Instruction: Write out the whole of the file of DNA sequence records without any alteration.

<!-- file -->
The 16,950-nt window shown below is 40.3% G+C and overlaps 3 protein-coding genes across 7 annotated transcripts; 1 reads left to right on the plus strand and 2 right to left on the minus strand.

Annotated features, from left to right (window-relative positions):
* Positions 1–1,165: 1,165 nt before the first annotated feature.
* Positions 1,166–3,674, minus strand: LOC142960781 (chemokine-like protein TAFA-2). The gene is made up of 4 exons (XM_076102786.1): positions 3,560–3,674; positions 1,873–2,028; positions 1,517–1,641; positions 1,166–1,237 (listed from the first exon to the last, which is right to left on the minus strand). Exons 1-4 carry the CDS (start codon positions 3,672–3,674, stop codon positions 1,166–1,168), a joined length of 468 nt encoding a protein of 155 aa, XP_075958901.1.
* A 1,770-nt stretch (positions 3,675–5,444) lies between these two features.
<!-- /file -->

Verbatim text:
The 16,950-nt window shown below is 40.3% G+C and overlaps 3 protein-coding genes across 7 annotated transcripts; 1 reads left to right on the plus strand and 2 right to left on the minus strand.

Annotated features, from left to right (window-relative positions):
* Positions 1–1,165: 1,165 nt before the first annotated feature.
* Positions 1,166–3,674, minus strand: LOC142960781 (chemokine-like protein TAFA-2). The gene is made up of 4 exons (XM_076102786.1): positions 3,560–3,674; positions 1,873–2,028; positions 1,517–1,641; positions 1,166–1,237 (listed from the first exon to the last, which is right to left on the minus strand). Exons 1-4 carry the CDS (start codon positions 3,672–3,674, stop codon positions 1,166–1,168), a joined length of 468 nt encoding a protein of 155 aa, XP_075958901.1.
* A 1,770-nt stretch (positions 3,675–5,444) lies between these two features.